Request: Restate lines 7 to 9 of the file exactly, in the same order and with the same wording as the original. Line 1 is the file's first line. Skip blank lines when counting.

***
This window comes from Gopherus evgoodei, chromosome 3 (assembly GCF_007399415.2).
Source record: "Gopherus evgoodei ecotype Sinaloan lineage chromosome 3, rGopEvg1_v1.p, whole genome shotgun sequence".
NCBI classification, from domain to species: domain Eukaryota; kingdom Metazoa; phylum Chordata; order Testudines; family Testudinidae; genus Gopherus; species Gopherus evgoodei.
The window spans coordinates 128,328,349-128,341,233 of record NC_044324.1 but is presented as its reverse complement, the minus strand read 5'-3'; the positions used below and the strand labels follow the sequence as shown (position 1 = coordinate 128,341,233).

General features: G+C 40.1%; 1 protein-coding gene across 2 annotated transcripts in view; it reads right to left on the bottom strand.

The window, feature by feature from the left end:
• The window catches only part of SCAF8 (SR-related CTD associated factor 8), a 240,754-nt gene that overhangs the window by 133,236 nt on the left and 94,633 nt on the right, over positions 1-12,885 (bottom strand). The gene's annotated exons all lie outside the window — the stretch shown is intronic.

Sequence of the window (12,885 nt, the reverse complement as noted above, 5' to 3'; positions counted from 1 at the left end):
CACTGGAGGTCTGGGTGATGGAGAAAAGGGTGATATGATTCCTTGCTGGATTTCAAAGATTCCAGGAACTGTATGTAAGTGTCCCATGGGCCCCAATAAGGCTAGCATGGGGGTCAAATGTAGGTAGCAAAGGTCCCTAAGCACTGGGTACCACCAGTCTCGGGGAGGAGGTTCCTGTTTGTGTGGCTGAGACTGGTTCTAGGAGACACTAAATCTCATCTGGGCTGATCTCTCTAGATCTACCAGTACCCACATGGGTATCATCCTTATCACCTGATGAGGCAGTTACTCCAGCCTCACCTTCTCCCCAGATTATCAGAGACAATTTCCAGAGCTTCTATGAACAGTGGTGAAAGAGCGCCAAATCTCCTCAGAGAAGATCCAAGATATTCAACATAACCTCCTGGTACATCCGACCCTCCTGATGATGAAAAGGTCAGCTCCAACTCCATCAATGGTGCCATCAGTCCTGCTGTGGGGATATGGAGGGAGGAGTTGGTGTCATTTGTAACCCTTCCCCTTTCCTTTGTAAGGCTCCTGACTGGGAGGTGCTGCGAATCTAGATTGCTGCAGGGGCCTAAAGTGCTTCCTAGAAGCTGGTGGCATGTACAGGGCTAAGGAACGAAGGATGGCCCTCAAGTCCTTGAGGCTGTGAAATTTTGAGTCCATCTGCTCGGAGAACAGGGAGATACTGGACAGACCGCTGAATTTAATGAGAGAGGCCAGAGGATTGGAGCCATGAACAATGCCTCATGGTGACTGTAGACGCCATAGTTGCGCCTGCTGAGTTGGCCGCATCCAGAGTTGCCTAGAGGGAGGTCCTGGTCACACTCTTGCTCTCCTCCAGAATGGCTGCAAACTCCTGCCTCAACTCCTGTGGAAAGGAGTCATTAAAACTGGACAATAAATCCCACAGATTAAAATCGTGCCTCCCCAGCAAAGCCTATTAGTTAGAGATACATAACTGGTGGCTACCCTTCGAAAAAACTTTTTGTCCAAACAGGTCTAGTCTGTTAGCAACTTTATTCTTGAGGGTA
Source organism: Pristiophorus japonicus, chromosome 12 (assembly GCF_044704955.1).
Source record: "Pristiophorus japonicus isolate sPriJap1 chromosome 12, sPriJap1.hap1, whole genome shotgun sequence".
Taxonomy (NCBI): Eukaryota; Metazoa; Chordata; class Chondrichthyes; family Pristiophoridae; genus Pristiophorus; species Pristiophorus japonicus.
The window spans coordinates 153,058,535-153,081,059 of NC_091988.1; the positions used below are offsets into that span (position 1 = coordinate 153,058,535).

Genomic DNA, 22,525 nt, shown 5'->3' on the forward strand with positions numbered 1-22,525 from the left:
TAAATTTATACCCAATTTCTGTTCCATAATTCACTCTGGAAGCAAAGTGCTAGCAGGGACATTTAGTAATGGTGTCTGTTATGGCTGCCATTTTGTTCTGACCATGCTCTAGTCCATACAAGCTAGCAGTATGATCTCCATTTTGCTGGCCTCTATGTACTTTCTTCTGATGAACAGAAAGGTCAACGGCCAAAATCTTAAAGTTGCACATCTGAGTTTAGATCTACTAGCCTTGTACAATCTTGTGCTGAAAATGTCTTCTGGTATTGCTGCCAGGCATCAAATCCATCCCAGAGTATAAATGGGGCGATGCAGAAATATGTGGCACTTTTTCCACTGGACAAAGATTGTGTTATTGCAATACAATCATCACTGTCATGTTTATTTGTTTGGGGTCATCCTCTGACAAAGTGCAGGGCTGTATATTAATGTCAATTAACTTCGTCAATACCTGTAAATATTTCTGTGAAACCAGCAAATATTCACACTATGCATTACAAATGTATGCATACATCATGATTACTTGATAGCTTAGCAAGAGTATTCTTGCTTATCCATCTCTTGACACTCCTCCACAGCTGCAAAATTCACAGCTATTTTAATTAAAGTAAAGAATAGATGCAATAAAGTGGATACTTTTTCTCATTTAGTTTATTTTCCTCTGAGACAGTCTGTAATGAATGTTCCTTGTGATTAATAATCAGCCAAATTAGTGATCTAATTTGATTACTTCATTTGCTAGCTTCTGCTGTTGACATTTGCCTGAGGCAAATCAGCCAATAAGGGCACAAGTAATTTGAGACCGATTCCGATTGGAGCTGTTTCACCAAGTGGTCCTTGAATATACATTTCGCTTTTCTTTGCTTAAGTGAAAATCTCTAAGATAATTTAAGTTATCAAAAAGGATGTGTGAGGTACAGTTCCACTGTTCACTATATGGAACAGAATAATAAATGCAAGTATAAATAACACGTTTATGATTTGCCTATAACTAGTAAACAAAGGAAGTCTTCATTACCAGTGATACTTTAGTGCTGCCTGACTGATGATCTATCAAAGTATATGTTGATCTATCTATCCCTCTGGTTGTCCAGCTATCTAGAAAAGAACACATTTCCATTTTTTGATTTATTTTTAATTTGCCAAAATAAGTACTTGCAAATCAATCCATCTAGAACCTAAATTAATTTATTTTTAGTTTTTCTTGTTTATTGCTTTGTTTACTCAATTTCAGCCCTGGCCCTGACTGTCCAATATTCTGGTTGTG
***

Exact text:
• The window catches only part of SCAF8 (SR-related CTD associated factor 8), a 240,754-nt gene that overhangs the window by 133,236 nt on the left and 94,633 nt on the right, over positions 1-12,885 (bottom strand). The gene's annotated exons all lie outside the window — the stretch shown is intronic.

Sequence of the window (12,885 nt, the reverse complement as noted above, 5' to 3'; positions counted from 1 at the left end):
CACTGGAGGTCTGGGTGATGGAGAAAAGGGTGATATGATTCCTTGCTGGATTTCAAAGATTCCAGGAACTGTATGTAAGTGTCCCATGGGCCCCAATAAGGCTAGCATGGGGGTCAAATGTAGGTAGCAAAGGTCCCTAAGCACTGGGTACCACCAGTCTCGGGGAGGAGGTTCCTGTTTGTGTGGCTGAGACTGGTTCTAGGAGACACTAAATCTCATCTGGGCTGATCTCTCTAGATCTACCAGTACCCACATGGGTATCATCCTTATCACCTGATGAGGCAGTTACTCCAGCCTCACCTTCTCCCCAGATTATCAGAGACAATTTCCAGAGCTTCTATGAACAGTGGTGAAAGAGCGCCAAATCTCCTCAGAGAAGATCCAAGATATTCAACATAACCTCCTGGTACATCCGACCCTCCTGATGATGAAAAGGTCAGCTCCAACTCCATCAATGGTGCCATCAGTCCTGCTGTGGGGATATGGAGGGAGGAGTTGGTGTCATTTGTAACCCTTCCCCTTTCCTTTGTAAGGCTCCTGACTGGGAGGTGCTGCGAATCTAGATTGCTGCAGGGGCCTAAAGTGCTTCCTAGAAGCTGGTGGCATGTACAGGGCTAAGGAACGAAGGATGGCCCTCAAGTCCTTGAGGCTGTGAAATTTTGAGTCCATCTGCTCGGAGAACAGGGAGATACTGGACAGACCGCTGAATTTAATGAGAGAGGCCAGAGGATTGGAGCCATGAACAATGCCTCATGGTGACTGTAGACGCCATAGTTGCGCCTGCTGAGTTGGCCGCATCCAGAGTTGCCTAGAGGGAGGTCCTGGTCACACTCTTGCTCTCCTCCAGAATGGCTGCAAACTCCTGCCTCAACTCCTGTGGAAAGGAGTCATTAAAACTGGACAATAAATCCCACAGATTAAAATCGTGCCTCCCCAGCAAAGCCTATTAGTTAGAGATACATAACTGGTGGCTACCCTTCGAAAAAACTTTTTGTCCAAACAGGTCTAGTCTGTTAGCAACTTTATTCTTGAGGGTA